The Molineux lab studies mechanisms of phage infection and genome ejection in vivo; phage evolutionary genetics and applications of phage. A major research interest is understanding how nucleic acids pass through lipid bilayers. Our model system is bacteriophage T7, which uses three different motor proteins to transport its DNA into the cell at the initiation of infection. The phage ejects proteins into the cell that make a channel for DNA transport across the cell envelope and constitute the first molecular motor. We are characterizing this channel and motor with the aim of reconstructing a DNA translocation system in vitro. The second and third motors are RNA polymerases that transport the T7 genome into the cell by transcription. We collaborate with structural biologists who use electron cryo-tomography to obtain extremely high resolution structures of intermediates of different phages during infection.
Other interests include various host-parasite interactions; currently we are determining the molecular basis for exclusion of T7 by cells containing the F plasmid, evaluating phages for use in phage therapy protocols, using phages as models in evolutionary genetics, and phage genomics. A more specific project underway is to determine the mechanism by which transcription of the T7 genome is switched from catalysis by E. coli to the phage RNAP. Two T7 proteins: gp0.7 and gp2, are involved; in their absence the phage undergoes an abortive infection where the phage genome is degraded. We are analyzing rare mutants that bypass the requirement for these proteins, anticipating that we will uncover a novel regulatory genetic network for phage development.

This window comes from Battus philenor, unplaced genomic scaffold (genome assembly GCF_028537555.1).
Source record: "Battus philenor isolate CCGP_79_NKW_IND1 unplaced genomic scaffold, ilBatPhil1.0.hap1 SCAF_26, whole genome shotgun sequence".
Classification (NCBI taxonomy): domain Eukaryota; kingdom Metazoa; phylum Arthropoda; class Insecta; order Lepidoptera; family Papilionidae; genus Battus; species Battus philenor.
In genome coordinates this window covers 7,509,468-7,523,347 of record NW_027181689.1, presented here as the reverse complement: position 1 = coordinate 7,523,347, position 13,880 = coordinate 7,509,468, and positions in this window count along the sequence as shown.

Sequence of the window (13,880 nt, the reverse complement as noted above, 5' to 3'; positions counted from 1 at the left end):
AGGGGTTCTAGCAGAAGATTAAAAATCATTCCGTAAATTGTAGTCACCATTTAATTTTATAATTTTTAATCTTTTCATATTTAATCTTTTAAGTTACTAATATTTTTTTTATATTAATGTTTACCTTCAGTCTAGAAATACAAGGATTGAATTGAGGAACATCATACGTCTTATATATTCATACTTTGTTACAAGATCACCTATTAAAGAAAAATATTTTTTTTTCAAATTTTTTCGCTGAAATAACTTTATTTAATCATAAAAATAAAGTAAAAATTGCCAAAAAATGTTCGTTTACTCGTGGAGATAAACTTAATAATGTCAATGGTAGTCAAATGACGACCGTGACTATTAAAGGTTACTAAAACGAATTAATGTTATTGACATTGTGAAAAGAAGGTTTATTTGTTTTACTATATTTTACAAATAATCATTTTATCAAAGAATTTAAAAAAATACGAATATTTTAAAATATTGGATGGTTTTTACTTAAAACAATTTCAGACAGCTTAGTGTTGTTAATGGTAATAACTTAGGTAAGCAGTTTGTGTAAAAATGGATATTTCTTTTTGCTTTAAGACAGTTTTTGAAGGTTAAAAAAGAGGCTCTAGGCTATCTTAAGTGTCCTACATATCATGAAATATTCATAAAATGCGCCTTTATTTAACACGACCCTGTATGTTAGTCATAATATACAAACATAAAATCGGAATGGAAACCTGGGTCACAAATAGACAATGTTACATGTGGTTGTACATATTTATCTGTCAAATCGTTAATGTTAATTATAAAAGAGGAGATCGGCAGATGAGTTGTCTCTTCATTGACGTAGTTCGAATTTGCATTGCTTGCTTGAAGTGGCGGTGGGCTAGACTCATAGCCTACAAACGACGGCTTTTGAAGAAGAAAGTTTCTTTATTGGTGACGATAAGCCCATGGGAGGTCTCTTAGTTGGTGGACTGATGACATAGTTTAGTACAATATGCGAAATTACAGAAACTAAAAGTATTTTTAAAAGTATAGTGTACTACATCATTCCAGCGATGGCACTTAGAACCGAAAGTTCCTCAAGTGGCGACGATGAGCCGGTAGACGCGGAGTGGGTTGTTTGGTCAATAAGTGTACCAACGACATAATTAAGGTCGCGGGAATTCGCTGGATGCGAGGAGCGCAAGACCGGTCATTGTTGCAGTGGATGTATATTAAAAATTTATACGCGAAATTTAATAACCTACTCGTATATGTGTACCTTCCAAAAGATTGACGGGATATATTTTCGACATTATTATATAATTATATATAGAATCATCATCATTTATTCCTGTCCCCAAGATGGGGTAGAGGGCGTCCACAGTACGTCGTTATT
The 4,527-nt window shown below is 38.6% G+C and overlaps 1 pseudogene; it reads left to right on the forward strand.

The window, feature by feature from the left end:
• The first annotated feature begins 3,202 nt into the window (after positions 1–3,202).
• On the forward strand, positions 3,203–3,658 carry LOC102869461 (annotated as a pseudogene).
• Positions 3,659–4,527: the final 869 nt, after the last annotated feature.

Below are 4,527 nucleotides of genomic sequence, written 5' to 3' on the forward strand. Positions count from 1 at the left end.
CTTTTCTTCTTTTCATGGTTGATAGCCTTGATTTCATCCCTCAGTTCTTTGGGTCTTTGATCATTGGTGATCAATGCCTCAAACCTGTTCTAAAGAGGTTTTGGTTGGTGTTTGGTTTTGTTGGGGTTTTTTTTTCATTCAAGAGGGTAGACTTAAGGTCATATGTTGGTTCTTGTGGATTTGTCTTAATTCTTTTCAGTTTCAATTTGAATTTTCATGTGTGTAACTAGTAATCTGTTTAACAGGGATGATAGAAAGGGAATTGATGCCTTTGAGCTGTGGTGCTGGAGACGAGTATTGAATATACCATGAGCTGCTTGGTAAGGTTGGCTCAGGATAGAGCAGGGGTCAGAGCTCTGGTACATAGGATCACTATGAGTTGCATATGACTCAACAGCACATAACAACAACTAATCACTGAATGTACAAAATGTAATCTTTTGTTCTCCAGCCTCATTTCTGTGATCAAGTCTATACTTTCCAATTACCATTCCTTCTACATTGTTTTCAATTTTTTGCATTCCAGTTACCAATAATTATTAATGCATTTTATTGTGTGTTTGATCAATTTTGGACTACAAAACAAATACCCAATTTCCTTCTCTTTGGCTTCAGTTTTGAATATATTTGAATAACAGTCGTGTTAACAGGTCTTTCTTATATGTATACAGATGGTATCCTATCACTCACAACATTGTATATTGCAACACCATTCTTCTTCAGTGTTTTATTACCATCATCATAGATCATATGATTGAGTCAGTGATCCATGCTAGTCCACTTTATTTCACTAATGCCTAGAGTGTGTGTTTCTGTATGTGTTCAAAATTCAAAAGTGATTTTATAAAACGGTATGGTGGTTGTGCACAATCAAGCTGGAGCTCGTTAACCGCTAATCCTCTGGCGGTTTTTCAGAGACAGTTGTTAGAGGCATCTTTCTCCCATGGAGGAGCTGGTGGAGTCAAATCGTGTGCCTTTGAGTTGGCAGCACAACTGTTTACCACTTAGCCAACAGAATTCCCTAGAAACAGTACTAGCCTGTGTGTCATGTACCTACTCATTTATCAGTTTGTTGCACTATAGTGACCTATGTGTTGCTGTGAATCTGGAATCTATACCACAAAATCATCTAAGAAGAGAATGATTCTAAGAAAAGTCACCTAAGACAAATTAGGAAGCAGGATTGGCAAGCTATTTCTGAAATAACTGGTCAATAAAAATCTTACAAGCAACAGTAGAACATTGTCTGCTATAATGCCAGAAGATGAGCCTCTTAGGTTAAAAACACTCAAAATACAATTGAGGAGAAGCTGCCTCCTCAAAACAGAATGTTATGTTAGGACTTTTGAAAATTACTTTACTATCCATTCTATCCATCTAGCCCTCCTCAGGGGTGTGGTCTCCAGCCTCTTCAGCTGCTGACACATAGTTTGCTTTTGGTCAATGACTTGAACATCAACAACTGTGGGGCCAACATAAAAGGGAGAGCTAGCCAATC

Fields of Interest
- Molecular Biology and Genetics
- Microbiology, Immunology and Infectious Disease
Centers and Institutes
- John Ring LaMontagne Center for Infectious Disease